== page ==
The unitary structure does not provide for the clear integration of the sentiments of the individual worker. Therefore, such sentiments are not efficiently integrated into the policies and objectives of the organization as is the case in some entities in Australia. The unitary ideology lacks description of the process or technique of identification of common interests among laborers. In addition, unitarianism is very normative. Human resource departments lack the fundamental guidelines to successfully implement unitarianism. Accordingly, these processes do not provide suitable conditions for the integration of trade unions in policy formulation. In addition government is limited in efforts to reaffirm its labor laws. On the other hand, pluralist perspective allows for the incorporation of different institutions such as employees, trade unions, government policies, management and other organs in organizational policy formulation (Simmons, 2008).

In unitarism, final decisions and power is determined by management. The unitary system fails to look into employee grievances based on the assumption that the system of staff rewards is designed to foster commitment and loyalty. However, this system does not provide a proper scheme in determining the needs of employees. Integrating unions is instrumental in the process of determining employee rewards. Studies that assess employee relations in Britain show that trade unions are a “lubricant” to industrial relations (Bryson et al, 2001). However, the overall administration limits the procedural association of trade unions in reward determination.

The public sector has also experienced transformation in the management structures with respect to unitarism. The effects ultimately influence the worker. The industrial relations systems in public corporations have been a subject of focus (Lucio, 2007). Within the context of Western Europe, Britain and Australia, the regulated systems within the sector are alarming to both employees and trade unionists. The adoption of the unitary system and individualized kinds of management are slowly reducing the function of government intervention and trade unions. The continuing decline in industrial relations will therefore lack a proper system of mediation by the trade unions.

The unitary structure does not provide the opportunity for collective bargaining. Collective bargaining is distinct from individual bargaining because it offers an introduction into an invaluable aspect of negotiation in the process. This does not occur frequently in individual negotiation. The individual contracts under unitarianism are therefore the product of dictated policy by the employer (Dietz, et al. 2005). Therefore, they are not the actual results of individual negotiation. Collective bargaining offers the whole industry or specific sectors with agreements that are applicable. These agreements are bound to benefit employees. This trend has been on the decline in Britain and Australia because of the adoption of the unitary system.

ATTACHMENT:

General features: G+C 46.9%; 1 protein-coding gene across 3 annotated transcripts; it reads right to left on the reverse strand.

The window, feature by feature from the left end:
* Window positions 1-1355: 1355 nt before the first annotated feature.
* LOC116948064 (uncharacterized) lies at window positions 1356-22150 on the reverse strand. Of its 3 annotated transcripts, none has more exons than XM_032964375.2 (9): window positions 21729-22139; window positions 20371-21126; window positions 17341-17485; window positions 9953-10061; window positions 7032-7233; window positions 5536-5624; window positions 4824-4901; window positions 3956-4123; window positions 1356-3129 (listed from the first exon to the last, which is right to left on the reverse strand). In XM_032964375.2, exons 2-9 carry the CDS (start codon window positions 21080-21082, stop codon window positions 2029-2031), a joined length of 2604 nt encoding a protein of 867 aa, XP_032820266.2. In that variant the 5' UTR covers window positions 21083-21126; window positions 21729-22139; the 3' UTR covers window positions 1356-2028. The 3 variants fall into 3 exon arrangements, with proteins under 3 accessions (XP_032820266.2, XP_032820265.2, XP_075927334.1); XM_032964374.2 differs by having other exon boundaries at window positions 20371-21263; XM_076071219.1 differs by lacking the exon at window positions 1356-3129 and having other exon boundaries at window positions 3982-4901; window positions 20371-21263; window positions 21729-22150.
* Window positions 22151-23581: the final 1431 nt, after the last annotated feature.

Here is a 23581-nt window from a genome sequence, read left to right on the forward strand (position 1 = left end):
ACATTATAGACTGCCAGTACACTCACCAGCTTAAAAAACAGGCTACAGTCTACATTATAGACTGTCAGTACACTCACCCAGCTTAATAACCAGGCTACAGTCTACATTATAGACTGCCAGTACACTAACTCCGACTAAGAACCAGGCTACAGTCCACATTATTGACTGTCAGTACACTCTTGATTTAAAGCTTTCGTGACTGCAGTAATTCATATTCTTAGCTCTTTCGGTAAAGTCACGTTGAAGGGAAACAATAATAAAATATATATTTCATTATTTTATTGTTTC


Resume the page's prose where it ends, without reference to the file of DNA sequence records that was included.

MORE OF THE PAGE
Unitary perspective leads to the decline in government intervention and trade union membership. The structure of employer and employee relations within unitarianism does not provide opportunities or makes them inadequate to integrate trade unions. In countries such as Britain, the membership to trade unions either has declined or has no steady growth rate (Whittal, 2008). Decline in trade union membership reduces their power in industrial relations. Trade unions derive their power through membership. Membership fees provide the unions a means of collecting revenue that is used in the protection of members and their fundamental rights. Trade unions ultimately lose their power in the process of collective bargaining. Accordingly, influence of collective bargaining is reduced.

Managers prefer the unitary system to the pluralist system of organizational control in Britain and Australia. The role of government is therefore disregarded as management does not undertake collaboration with government. The unitary system is strongly linked to the individualism of employment contracts. Employees and employers negotiate together in discussions of the terms and conditions of contracts of employment. This is undertaken without external influence such as trade unions and the government. The pluralist system allows for collective bargaining by trade unions that are external to the workplace negotiate the terms and conditions (Abbott, 2007). Employers have changed their techniques and tactics in relation to trade unions. This change is reflected in unitarianism as they compete with trade unions and avoiding confrontations. This reduces the need for staff to consider membership to trade unions.